Maddog Gallery

Richard Orlinski

French artist Richard Orlinski was born in Paris in 1966. Sculpting since 2004, he has surrounded himself with a team of highly skilled technicians. His pieces, conceived around the concept of “Born Wild”, are testimony to essential values in a style that is decidedly contemporary but never trashy, extravagant or trendy. His works appeal to the general public, including children, who are fascinated by his iconic creations. An honored guest at Art Elysées, Art Paris, Artiferia in Bologna, the Cannes, Deauville and Cabourg Film Festivals,… In 2010, Art Price ranked him the second bestselling contemporary artist in France and two of his pieces are among the 10 highest bids of 2011.


Richard Orlinski sculpts to enhance reality and create living works of art, both beautiful and timeless, that solicit emotion in the eye of the beholder. Deeply anchored in his era, Richard Orlinski uses mainly contemporary materials such as resin and aluminum, but also marble, stone and bronze.


The Born Wild© concept


The objective of Richard Orlinski’s Born Wild© concept is to transform vital, negative impulses into positive emotions; to go from primordial instinct to civilized emotion. The vectors for this metamorphosis are the aesthetic of the piece, the sculptor’s quest for perfection and the spectator’s perception. A supporter of art that is accessible to all, Richard Orlinski draws from the popular imagery of icons that supports his objective. He creates works of art that act on our impulses, our archaisms.



Crocodile Man and the crocodile share a reptilian brain, one of man’s three brains, a brain without memory driven by innate reflexes, the headquarters of our violent impulses. The crocodile, a species dating from the secondary era, also symbolizes adaptation and the ability to survive. Richard Orlinski spent two years working on the proportions of the Crocodile. For his first series in resin with a polished mirror finish, Orlinski uses a specific red. Following that are black, pink, blue, purple… and precious finishes: gold leaf paint, silver projection, diamond encrusting…


Letters Fascinated with Pop Art artists and New Realism, Richard Orlinski pays tribute to Robert Indiana// 3. He confronts the brute meaning of Born Wild with a mastered finish, polished and softened. The sculpture is fashioned in a folding workshop using body shop techniques employed in F1.


Panther This icon, symbolic of mystery, femininity and sensuality expresses savage power, the speed and ferocity that place it in the concept of Born Wild ©. Shaped in facets like a diamond, Richard Orlinski’s Panther has a head, which is almost four times larger than reality. Once again, all of the proportions are corrected in order to impose themselves as evident.

Skull The skull is seen not as Vanity but as an allegory for the evolution of man. The omission of the mandible testifies to the regression of man by the suppression of language. The expansion of the parietal lobe limits the frontal zone where the centers of highest thought reside. This sculpture speaks to us of the future of humanity. Progression or dehumanization?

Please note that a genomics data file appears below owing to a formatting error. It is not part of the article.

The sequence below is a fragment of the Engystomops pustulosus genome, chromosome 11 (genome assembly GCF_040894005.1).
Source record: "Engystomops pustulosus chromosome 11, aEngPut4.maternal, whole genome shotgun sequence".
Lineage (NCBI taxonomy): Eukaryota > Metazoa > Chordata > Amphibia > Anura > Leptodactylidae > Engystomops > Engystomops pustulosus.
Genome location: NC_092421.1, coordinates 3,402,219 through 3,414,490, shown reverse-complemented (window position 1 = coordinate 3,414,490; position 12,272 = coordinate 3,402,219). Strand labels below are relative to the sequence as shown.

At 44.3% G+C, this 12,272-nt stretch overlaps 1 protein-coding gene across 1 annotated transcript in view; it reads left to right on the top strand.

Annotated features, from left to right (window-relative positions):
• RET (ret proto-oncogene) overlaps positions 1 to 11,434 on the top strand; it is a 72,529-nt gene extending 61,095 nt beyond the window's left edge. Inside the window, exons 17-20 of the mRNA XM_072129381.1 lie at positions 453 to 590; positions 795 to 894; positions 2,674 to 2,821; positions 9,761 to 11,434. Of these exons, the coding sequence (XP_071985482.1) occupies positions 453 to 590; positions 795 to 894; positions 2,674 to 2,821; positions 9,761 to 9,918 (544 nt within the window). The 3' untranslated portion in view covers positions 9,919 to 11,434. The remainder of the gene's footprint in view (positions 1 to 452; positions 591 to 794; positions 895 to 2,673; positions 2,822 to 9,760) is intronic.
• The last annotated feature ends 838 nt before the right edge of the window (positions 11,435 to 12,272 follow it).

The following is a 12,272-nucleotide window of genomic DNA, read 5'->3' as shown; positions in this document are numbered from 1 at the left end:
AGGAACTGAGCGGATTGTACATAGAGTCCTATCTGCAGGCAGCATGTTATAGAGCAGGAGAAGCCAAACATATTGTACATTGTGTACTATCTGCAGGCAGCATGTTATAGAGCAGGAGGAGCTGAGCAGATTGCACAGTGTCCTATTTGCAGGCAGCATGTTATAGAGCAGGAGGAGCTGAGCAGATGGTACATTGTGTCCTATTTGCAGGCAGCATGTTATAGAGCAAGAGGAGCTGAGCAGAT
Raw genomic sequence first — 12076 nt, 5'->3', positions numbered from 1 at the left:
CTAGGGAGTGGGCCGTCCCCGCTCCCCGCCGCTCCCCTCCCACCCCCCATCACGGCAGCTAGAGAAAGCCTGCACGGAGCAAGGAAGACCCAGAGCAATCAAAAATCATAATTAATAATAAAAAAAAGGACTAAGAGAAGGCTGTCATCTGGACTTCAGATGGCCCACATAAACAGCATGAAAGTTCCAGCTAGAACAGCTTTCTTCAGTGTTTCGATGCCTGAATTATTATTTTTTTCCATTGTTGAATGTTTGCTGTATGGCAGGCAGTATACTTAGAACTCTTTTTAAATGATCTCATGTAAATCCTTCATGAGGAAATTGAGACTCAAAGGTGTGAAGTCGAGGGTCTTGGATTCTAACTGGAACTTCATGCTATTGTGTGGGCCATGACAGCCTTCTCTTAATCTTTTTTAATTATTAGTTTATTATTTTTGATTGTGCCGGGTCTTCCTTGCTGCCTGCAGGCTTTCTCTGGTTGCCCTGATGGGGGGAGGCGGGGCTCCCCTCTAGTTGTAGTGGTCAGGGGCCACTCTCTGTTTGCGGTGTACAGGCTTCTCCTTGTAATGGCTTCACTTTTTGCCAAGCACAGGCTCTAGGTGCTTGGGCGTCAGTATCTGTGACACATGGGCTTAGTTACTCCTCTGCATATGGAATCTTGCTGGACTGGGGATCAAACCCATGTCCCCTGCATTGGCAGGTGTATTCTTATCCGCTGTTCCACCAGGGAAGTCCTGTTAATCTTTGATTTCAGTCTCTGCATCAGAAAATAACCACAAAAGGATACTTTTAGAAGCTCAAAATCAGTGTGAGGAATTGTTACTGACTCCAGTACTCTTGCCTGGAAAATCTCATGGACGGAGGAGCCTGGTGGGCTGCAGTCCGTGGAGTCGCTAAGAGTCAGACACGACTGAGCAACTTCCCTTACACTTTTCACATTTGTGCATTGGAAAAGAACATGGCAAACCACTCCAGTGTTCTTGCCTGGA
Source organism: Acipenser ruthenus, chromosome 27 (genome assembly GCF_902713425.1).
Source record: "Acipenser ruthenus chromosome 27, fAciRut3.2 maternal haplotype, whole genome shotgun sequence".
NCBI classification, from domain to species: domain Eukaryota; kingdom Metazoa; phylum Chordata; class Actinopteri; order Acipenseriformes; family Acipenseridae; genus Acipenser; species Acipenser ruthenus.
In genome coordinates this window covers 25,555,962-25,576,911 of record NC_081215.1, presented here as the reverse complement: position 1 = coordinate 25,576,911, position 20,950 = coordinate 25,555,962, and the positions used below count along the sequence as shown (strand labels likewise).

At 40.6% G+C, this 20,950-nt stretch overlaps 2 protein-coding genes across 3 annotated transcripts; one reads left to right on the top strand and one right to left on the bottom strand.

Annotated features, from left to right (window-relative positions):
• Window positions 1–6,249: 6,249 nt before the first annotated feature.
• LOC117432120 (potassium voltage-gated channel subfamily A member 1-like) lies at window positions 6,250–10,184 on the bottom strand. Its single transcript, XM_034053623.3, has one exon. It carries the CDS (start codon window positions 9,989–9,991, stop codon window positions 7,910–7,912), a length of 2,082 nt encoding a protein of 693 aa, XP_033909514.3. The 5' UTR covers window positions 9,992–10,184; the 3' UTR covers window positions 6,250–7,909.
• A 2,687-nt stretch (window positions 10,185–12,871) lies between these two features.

Jaws These incredibly powerful jaws with two hyper-developed canines refer to the saber-toothed tiger4. The ferocity of this predator, undoubtedly the most formidable of all time, wasn’t enough to save it from extinction. Violence isn’t enough to ensure the survival of humanity.

David The aesthetic of Michelangelo, revisited by Richard Orlinski, invites us into a game of mirrors. David new millenium, the archetype of bodybuilding virility, clothed in unbuttoned jeans exposing D&G briefs, makes explicit reference to the victory of David over Goliath5. To win the modern combat, you must act with sensitivity and aesthetic, not brute force.

Stiletto A heel as high as the desire it solicits… This stiletto also makes an allusion to “stilet”, a small but formidable dagger that produces deep wounds. Richard Orlinski gives us a magnificent image of Woman through this object animated by fantasies. Stiletto is a sculpture that lives through its power of suggestion. A solitary heel, the Cinderella syndrome, the quest for the perfect woman.

Jean Orlinski metamorphoses this mythical garment into a monumental, sculptural aesthetic. Animated by life, symbols and fantasies, this unbuttoned pant opens onto the abyss, onto the absence of body.

Elephant A feared savage animal, the elephant is known for the violence of its charges.  Domesticated, the animal evokes an image of tenderness, longevity, stability and wisdom. Its raised tusks answer to the curve of its trunk.

Cans In reference to Pop Art and Andy Warhol’s Campbell’s soup cans, Richard Orlinski cans savage instinct.

Homages Richard Orlinski bears witness to his admiration for the great artists of Pop Art and New Realism by producing a series of crocodiles in the style of Roy Lichtenstein, continues the dialogue and testifies to the longevity of the art.

Pinup An allegory of the Born Wild© concept, Orlinski’s Pinup is a homage to Woman, an homage to Beauty born from violence. For the tarnished, objectified woman, Richard Orlinski opposes the plastic perfection of a goddess, nudity in the tradition of the classical artists. Instead of marble he uses resin, instead of monochromatic white he uses flesh color, brown hair and blue eyes. Venus can no longer spring from a shell as with Boticelli6 or pour out from the waves under the brush stroke of Bouguereau7. The new Venus, with her modern measurements, is born out of the sharp jaws of a predator, a symbol of cruelty in the modern world.

Boxing Panther  Richard Orlinski’s animals constantly raise questions about Man. Seated in a boxing robe, ironic and mysterious, Boxing Panther underscores the symbiosis between the masculine and the feminine, the savage instinct and the mastery of social codes.

Wild Kong Mouth agape bearing terrifying fangs, the resin gorilla proclaims itself invincible by beating its chest with threatening fists. Reinterpreting the mythical creature King Kong8, Richard Orlinski questions our archaic fears concerning our animalism. But this ferocious beast is capable of tenderness. So, where does the barbarism reside? In the animal itself or in the modern civilization that assassinates him at the summit of his phallic skyscraper?

Wild Kong Oil Orlinski’s King kong, more shrewd that men, throws a barrel of oil. Hailing from Skull Island9, the giant gorilla reigned over a hostile territory filled with prehistoric animals. He knows how to preserve species. Understanding the dangers of pollution, Wild Kong uses his phenomenal strength to rid the planet of this plague.

Superman What if the hero from Planet Krypton had landed in the Soviet Union insteadof the United States? With his muscled body accentuated by his tight costume, his cape set upon his shoulders and his head purposefully reduced in size, Richard Orlinski’s stone sculpture emanates the strength of Bolshevik statues. Superman holds out his arm, like Stalin showing the way forward. The American defender of the law could just have easily incarnated Communist propaganda. Richard Orlinski questions History through the confrontation of the two giants of the Cold War.